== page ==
abstract = "Purpose: Neurocognitive impairment is frequently observed among acute lymphoblastic leukemia (ALL) survivors within the domains of intelligence, attention, processing speed, working memory, learning, and memory. However, few have investigated treatment-induced changes in neurocognitive function during the first months of treatment. Additionally, dysfunction during treatment may be preceded by changes in biomarkers measured within cerebrospinal fluid (CSF). Identification of acute declines in neurocognitive function, as well as predictive genotypes or biomarkers, could guide therapeutic trials of protective interventions. Methods: This study collects CSF while prospectively assessing neurocognitive functioning (working memory, executive function, learning, processing speed, and attention) of ALL patients using the Cogstate computerized battery at six time points during and after the 2 years of leukemia treatment on a Dana-Farber Cancer Institute ALL Consortium trial. Results: Baseline data collected during the first 3 weeks of induction chemotherapy indicate reliable data as all subjects (N = 34) completed Cogstate baseline testing, while completion and performance checks indicate that 100 {\%} of subjects completed testing and complied with test requirements. The majority (85 {\%}) exhibited normal function compared with age peers. Preliminary analysis of CSF biomarkers (folate, homocysteine, 8-isoprostane, and myelin basic protein) similarly reveals values at baseline within expected normal ranges. Conclusions: The first month of induction therapy for ALL is a reliable baseline for detecting treatment-induced changes in neurocognitive functioning. Consequently, serial data collection might identify subgroups of ALL patients at increased risk for neurocognitive decline, warranting proactive interventions to improve their level of functioning both during treatment and into survivorship.",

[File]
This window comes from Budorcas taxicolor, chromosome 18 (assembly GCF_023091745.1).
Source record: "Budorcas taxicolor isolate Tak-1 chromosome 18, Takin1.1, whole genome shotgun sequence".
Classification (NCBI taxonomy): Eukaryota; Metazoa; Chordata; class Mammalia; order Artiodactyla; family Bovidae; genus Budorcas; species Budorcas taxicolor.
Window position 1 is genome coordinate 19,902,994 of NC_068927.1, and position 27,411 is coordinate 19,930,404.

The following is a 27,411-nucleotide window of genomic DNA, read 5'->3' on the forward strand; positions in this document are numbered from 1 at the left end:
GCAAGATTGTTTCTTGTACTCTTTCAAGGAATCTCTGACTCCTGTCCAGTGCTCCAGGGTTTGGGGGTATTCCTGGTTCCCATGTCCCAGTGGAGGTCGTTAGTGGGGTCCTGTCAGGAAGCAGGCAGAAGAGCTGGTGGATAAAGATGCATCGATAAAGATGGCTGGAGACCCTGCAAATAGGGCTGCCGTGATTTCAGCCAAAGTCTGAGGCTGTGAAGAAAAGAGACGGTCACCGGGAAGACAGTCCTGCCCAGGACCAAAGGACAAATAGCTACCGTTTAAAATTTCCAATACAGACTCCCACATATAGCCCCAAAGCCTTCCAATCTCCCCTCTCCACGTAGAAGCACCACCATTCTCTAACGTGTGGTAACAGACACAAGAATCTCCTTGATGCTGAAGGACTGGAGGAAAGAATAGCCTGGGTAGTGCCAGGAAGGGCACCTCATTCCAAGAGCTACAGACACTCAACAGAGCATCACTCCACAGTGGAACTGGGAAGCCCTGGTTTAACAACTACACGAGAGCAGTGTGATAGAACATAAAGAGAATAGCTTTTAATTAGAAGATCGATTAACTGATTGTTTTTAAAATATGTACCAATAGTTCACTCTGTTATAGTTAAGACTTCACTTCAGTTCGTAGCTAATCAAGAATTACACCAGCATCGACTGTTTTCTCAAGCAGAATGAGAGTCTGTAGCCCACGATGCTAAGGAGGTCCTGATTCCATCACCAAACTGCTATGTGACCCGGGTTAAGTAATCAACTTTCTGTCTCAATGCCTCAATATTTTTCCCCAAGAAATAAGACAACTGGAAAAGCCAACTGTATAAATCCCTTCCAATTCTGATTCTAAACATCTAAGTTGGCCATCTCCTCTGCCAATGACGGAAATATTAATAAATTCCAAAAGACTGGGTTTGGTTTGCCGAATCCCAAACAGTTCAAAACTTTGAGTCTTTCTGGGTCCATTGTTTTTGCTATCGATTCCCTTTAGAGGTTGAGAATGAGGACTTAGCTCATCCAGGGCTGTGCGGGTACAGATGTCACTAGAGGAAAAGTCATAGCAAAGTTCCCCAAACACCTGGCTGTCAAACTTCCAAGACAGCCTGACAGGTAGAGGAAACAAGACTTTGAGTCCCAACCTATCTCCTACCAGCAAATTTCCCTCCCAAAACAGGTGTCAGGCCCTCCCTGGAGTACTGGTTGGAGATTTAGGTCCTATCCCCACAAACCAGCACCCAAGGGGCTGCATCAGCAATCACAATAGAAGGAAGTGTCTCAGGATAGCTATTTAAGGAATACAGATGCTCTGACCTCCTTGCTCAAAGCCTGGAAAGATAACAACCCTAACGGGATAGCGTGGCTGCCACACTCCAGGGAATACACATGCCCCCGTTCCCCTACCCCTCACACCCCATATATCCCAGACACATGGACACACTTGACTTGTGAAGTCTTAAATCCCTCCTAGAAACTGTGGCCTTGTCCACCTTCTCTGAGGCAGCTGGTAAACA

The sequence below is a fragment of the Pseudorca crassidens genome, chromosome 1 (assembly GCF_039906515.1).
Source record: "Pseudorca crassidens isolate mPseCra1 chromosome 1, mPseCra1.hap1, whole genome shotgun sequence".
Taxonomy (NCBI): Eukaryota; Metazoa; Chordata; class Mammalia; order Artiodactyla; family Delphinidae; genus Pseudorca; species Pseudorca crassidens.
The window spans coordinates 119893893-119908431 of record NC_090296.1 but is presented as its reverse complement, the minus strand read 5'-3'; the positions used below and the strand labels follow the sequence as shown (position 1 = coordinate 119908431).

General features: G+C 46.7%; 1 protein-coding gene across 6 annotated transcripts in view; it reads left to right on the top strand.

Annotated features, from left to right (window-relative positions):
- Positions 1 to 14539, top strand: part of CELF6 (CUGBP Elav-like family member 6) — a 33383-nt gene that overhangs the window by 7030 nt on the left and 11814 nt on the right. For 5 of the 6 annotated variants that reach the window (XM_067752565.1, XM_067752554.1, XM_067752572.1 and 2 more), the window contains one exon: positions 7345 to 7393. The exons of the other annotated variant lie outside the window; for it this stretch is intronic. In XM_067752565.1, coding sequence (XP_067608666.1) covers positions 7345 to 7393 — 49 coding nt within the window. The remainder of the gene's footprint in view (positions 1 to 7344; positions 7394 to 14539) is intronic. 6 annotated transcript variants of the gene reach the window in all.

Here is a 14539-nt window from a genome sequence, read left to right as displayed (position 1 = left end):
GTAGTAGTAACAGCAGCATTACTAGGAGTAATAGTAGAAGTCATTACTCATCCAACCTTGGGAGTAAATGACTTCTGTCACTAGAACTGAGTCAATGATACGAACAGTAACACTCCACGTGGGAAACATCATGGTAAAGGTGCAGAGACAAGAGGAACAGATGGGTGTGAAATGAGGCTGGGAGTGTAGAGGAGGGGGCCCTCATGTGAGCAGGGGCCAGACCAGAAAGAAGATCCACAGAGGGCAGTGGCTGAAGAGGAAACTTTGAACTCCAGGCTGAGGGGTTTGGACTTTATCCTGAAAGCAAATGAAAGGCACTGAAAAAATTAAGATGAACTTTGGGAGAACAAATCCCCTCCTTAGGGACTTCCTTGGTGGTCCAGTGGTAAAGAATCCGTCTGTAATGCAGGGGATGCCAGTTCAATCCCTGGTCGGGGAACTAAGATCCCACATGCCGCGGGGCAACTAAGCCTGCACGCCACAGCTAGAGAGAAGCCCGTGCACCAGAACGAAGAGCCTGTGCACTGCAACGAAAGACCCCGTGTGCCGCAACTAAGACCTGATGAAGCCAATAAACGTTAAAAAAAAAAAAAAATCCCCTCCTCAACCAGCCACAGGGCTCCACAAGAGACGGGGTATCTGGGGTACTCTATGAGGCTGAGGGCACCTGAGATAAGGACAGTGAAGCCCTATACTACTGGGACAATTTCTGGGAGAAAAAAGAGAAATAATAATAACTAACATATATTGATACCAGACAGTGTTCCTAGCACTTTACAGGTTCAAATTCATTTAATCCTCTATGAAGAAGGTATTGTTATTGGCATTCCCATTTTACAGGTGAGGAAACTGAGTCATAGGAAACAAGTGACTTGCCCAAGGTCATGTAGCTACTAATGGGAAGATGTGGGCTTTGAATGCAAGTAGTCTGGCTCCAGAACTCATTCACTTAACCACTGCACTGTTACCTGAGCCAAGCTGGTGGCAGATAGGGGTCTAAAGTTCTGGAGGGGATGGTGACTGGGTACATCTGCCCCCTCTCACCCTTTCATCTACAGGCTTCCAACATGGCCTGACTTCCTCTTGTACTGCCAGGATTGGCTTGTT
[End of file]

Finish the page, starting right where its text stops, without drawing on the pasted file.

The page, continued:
keywords = "Acute lymphoblastic leukemia, Biomarkers, Late effects, Methotrexate, Neurocognitive, Neurotoxicity",
author = "Sands, {Stephen A.} and Harel, {Brian T.} and Mirko Savone and Kara Kelly and Veena Vijayanathan and Welch, {Jennifer Greene} and Lynda Vrooman and Silverman, {Lewis B.} and Cole, {Peter D.}",
year = "2016",
month = "10",
day = "10",
doi = "10.1007/s00520-016-3422-9",